Thirteen years ago


April 9, 2013

“Today, my baby, the youngest of my six children, turned 13,” so started my Facebook post this morning. Where did the years go? A season in my life, 35 years dedicated to raising my children, begins to transition into the years when I face the last three of my children growing up and leaving home (19, 17 and 13) and then I will be alone. In the blink of an eye, so it seems, children are grown, and it breaks the heart. Then, the place that they filled 24/7 for all of those years begins to be filled with new things. The celebration of wonderful adult children, that they make good choices, are responsible, and are able to pursue happiness replaces the daily care and concerns of child-rearing. The happiness itself is subjective, comes and goes from day to day but you celebrate that they have a life where they can pursue their dreams.

I know. I am a few years from being an empty nester, but by the age of 13 a young man has begun to pull away and become his own person. The apron strings are hanging by a thread and you know that any moment the disconnection will happen, and then he is gone.
My oldest will be 35 this summer. His heart belongs to another, and rightly so. He has been married for almost 8 years, has his own child, and a wonderful life with his family. I celebrate his life, but miss being close (we are 1800 miles apart).

I have a basic philosophy of parenting: When your child is born you feel a love like no other love; it is all-consuming for a time. You pour your life into this child. Then he/she grows up and breaks your heart.
It is inevitable. The only way to love a child is with everything in your being. You can’t hold back, or at least I can’t. As time goes by, as they grow up and start that almost imperceptible pulling away, it feels as though there is this huge void, this massive place in your life where that child was central. It isn’t really an empty place because a mother’s love never wanes. It is transformed. It becomes knowing. It becomes wisdom. It becomes compassion. It becomes empathy, caring, and gentleness. It becomes so many things that didn’t live there before the child arrived. Although
having a child grow up and leave home feels like a loss, it isn’t. It is the greatest act of giving you will ever do. You give your child to the world, to their destiny, to their future loves, to their careers, to their experiences. You give your child away. It only feels like he is being ripped from your arms because it comes so quickly and feels so abrupt. But five years is a long time, you say. No, it isn’t. It is but a moment. I will blink and my baby will be on his own.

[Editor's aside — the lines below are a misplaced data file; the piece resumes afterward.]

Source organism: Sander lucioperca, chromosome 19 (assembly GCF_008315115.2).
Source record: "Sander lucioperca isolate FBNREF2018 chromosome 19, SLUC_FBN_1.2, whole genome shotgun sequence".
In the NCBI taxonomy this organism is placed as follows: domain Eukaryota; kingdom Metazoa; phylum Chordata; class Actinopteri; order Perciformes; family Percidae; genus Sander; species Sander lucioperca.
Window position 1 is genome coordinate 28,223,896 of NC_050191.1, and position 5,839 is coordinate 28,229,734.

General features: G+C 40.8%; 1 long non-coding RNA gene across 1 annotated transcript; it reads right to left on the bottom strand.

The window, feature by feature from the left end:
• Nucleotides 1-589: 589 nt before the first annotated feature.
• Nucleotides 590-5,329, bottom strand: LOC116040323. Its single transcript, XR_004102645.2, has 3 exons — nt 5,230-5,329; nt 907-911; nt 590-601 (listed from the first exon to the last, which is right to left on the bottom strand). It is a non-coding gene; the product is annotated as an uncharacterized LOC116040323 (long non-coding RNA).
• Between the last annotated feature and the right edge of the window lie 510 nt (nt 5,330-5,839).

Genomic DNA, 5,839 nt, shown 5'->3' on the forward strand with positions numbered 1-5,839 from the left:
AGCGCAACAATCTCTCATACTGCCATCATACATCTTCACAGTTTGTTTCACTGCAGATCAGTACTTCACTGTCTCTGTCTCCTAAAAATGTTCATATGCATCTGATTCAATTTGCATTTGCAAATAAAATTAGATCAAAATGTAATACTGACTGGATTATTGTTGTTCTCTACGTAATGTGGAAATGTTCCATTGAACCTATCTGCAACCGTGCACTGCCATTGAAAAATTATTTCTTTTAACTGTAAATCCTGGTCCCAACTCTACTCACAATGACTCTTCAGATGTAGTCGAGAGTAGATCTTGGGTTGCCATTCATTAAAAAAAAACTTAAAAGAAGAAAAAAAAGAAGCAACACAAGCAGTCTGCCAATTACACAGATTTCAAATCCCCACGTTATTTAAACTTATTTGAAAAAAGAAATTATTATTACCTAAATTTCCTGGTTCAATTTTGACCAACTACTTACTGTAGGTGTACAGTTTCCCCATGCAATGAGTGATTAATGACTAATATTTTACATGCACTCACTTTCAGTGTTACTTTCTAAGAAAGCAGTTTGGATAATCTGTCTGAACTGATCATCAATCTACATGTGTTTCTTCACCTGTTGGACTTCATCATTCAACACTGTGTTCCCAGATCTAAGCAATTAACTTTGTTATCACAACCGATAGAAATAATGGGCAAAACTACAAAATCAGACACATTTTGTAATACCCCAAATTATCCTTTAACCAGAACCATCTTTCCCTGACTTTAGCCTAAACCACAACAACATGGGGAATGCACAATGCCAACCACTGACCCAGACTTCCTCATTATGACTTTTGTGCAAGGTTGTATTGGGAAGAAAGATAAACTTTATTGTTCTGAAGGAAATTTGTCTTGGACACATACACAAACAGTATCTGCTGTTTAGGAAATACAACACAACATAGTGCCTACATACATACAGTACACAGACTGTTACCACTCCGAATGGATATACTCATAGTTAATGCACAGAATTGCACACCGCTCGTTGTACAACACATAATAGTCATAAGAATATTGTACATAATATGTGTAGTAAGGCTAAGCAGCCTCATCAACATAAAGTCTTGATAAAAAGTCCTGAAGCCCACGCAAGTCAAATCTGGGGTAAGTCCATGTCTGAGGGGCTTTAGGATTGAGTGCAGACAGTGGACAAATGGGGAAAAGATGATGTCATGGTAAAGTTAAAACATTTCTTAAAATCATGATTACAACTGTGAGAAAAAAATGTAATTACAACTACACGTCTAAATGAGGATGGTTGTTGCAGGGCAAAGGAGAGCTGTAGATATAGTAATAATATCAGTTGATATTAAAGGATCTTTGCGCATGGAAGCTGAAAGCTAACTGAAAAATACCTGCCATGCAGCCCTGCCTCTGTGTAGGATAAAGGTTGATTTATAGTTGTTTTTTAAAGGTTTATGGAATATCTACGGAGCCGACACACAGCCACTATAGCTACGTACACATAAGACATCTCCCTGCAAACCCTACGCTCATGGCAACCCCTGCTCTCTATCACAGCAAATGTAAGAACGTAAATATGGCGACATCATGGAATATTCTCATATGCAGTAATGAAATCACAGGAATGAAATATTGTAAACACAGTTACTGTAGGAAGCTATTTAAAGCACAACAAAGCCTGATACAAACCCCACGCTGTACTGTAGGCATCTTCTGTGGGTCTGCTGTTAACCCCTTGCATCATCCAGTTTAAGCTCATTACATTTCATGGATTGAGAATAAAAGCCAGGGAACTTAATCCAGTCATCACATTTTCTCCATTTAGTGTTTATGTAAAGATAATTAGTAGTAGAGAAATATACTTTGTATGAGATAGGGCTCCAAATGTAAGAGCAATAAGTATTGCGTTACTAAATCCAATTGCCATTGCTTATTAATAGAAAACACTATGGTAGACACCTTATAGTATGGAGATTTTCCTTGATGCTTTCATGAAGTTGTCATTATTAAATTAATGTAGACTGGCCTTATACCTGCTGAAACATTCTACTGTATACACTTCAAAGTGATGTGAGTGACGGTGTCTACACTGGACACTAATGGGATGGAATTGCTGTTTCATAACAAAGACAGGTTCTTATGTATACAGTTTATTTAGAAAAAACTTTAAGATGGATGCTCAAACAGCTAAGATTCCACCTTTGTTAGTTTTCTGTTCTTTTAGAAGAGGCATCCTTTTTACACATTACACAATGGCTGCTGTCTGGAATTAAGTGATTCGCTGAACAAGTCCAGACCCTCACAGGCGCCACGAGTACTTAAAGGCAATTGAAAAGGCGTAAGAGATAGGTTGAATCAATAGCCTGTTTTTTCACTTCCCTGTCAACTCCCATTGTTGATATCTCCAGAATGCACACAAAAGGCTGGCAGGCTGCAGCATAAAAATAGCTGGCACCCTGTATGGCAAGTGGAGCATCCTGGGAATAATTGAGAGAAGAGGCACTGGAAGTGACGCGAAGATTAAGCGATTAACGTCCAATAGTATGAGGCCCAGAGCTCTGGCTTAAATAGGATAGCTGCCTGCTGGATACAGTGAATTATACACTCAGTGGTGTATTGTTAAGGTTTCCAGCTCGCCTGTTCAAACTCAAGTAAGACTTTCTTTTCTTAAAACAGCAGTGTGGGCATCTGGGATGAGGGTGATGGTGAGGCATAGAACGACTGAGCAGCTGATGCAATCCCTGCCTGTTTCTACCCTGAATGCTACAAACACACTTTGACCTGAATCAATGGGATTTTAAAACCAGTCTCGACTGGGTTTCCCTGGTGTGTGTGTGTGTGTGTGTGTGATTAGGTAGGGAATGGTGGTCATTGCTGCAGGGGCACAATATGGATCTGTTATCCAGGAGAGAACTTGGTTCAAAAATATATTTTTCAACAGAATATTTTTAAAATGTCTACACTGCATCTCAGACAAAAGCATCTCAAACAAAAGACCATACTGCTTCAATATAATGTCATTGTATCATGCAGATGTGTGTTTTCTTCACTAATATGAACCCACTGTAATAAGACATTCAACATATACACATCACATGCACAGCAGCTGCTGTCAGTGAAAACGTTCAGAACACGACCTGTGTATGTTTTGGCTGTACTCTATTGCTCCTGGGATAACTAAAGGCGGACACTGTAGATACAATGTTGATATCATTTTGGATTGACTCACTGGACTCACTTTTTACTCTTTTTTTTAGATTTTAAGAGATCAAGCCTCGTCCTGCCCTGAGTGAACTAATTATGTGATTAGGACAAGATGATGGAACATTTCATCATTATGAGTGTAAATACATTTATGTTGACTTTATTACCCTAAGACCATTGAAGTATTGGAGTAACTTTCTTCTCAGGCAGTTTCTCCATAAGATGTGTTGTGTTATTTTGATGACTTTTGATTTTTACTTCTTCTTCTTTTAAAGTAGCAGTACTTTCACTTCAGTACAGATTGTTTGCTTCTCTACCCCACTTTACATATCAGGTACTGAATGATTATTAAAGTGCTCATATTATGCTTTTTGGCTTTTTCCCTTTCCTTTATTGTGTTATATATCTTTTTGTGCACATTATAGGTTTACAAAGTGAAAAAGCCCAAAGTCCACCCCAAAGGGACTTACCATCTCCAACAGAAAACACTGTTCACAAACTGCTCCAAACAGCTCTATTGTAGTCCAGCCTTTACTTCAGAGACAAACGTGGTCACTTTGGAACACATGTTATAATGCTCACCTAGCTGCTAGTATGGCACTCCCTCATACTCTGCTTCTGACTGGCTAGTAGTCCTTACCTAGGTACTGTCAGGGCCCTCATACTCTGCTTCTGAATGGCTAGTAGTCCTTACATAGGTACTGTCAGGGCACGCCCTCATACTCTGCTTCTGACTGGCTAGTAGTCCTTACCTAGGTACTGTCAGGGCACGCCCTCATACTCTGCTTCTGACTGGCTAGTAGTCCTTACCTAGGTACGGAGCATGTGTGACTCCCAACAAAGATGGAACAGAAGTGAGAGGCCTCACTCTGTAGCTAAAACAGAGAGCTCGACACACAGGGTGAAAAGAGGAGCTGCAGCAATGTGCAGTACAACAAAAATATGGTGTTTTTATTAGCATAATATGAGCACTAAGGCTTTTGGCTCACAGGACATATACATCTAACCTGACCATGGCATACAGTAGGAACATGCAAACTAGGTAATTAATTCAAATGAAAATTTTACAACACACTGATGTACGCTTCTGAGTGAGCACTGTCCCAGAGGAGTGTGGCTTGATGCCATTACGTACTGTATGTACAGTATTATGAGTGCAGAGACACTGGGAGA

Uncle Tim

Uncle Tim

I celebrate a birth today. I celebrate a life. I celebrate a future. And I might be ready to give this son of mine to the world in a few years. Just maybe.


2 responses »

  1. “It only feels like he is being ripped from your arms because it comes so quickly and feels so abrupt.” That sentence is pure poetry, and the truest thing in the world. It’s so hard to go from seeing their faces every day, to being able to know for yourself (more or less) how they’re really doing, to getting email or telephone reports when it occurs to them, and it’s such an ache. One very good thing is that we get to continue teaching them even when they’re gone, by showing them how to live the next stage of our own lives. By showing them that life keeps blossoming, that we keep growing and changing and becoming more, and so will they.

    It’s such a bittersweet thing, their birthdays, and even when you put your focus on the sweet, the bitter is not far away. Good thing: it’s the same in reverse.

    Happy birthday to the mama.


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